The 'manta' name is taken from a Spanish word for blanket or cloak.

At present the manta ray is recognized as having the largest brain to body size ratio of any fish.

Giant Oceanic Manta Ray (Mobula birostris)

Credit: Stevelaycock21, CC BY-SA 4.0 <https://creativecommons.org/licenses/by-sa/4.0>, via Wikimedia Commons

References

Marshall, A., Barreto, R., Carlson, J., Fernando, D., Fordham, S., Francis, M.P., Derrick, D., Herman, K., Jabado, R.W., Liu, K.M., Rigby, C.L. & Romanov, E. 2020. Mobula birostrisThe IUCN Red List of Threatened Species 2020: e.T198921A68632946. https://dx.doi.org/10.2305/IUCN.UK.2020-3.RLTS.T198921A68632946.en. Accessed on 26 February 2022.

Doc.govt.nz. 2022. Giant manta ray. [online] Available at: <https://www.doc.govt.nz/nature/native-animals/marine-fish-and-reptiles/sharks-mango/giant-manta-ray/> [Accessed 26 February 2022].

NOAA. 2022. Giant Manta Ray. [online] Available at: <https://www.fisheries.noaa.gov/species/giant-manta-ray> [Accessed 26 February 2022].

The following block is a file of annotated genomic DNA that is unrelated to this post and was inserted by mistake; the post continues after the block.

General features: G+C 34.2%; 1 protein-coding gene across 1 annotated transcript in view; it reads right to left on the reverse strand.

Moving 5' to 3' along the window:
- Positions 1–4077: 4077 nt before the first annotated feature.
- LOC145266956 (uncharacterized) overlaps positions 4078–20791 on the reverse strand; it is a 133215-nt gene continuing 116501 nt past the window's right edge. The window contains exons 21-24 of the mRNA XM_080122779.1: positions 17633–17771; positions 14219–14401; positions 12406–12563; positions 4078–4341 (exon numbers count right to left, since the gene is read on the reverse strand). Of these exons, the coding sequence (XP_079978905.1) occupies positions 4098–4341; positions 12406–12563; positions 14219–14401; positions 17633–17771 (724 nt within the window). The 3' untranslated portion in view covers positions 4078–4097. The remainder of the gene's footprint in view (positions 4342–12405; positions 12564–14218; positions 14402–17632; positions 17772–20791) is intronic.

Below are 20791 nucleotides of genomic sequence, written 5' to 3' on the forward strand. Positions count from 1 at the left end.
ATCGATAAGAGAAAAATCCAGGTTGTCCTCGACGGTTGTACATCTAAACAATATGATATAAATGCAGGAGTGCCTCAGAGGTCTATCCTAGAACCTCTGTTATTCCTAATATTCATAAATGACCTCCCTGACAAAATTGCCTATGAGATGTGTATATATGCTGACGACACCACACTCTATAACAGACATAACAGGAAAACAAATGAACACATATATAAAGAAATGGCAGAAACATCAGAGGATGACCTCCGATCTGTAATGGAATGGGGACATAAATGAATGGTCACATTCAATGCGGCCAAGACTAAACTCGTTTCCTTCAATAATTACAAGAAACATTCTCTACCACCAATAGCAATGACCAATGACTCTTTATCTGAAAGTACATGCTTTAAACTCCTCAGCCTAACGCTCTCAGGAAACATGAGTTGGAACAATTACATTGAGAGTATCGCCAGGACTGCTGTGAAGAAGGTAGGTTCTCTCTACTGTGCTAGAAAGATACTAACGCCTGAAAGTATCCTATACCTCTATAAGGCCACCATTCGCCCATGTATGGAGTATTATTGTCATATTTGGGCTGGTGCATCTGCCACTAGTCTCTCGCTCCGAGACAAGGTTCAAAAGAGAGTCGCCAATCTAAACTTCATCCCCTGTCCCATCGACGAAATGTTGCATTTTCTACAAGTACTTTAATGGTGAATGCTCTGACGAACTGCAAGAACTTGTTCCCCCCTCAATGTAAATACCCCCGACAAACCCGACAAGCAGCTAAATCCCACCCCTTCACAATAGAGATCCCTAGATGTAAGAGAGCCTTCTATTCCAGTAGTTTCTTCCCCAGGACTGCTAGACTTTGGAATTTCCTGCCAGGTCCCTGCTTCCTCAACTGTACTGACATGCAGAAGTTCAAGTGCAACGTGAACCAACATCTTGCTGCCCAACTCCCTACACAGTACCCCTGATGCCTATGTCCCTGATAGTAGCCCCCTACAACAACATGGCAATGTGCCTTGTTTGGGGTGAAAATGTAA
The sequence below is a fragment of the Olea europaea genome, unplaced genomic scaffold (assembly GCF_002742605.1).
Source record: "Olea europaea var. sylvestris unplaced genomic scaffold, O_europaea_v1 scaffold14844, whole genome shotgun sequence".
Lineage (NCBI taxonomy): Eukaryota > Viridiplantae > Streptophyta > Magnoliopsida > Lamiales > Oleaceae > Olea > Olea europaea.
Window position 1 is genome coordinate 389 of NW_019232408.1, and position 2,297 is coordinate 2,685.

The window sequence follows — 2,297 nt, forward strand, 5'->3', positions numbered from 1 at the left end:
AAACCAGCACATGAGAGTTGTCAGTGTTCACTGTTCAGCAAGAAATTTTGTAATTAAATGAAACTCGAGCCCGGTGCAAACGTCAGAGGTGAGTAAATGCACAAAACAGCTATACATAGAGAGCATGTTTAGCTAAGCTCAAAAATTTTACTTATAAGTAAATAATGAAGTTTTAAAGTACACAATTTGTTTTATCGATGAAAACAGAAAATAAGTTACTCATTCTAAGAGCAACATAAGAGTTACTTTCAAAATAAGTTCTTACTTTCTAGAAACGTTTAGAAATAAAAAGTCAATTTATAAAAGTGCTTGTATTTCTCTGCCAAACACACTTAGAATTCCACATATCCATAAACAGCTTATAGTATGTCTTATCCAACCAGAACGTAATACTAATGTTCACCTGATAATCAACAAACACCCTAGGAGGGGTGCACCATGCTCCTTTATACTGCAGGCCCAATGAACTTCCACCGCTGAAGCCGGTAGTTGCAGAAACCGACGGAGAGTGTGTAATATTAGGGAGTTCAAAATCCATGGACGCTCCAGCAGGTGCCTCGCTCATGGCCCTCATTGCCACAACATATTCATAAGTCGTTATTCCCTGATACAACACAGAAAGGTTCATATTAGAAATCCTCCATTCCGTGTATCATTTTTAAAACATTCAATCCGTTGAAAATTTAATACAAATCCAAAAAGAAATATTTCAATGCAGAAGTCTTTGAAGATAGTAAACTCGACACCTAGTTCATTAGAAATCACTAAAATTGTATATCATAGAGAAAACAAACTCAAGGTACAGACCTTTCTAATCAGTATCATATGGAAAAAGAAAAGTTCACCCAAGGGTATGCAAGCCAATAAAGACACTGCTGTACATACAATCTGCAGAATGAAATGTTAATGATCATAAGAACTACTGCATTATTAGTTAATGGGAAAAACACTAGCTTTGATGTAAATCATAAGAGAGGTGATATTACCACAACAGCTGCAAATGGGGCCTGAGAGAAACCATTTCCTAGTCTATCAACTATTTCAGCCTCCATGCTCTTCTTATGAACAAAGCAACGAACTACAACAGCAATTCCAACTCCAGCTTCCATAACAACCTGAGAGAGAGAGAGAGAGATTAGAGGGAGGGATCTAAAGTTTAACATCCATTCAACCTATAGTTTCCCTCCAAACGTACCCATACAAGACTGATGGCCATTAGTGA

Oceana. 2022. Giant Manta Ray. [online] Available at: <https://oceana.org/marine-life/giant-manta-ray/> [Accessed 26 February 2022].

Manta Trust. 2022. Oceanic Manta Ray (Mobula birostris) Species Guide — Manta Trust. [online] Available at: <https://www.mantatrust.org/mobula-birostris> [Accessed 26 February 2022].

Reckless, D., 2022. 10 amazing facts about manta rays. [online] Queensland. Available at: <https://www.queensland.com/au/en/places-to-see/experiences/great-barrier-reef/marine-life/facts-about-manta-rays> [Accessed 26 February 2022].

Wing, M., 2022. All About the Mysterious Giant Manta Ray – Manta Ray Advocates Hawaii. [online] Manta Ray Advocates Hawaii. Available at: <https://mantarayadvocates.com/giant-oceanic-manta-ray/> [Accessed 26 February 2022].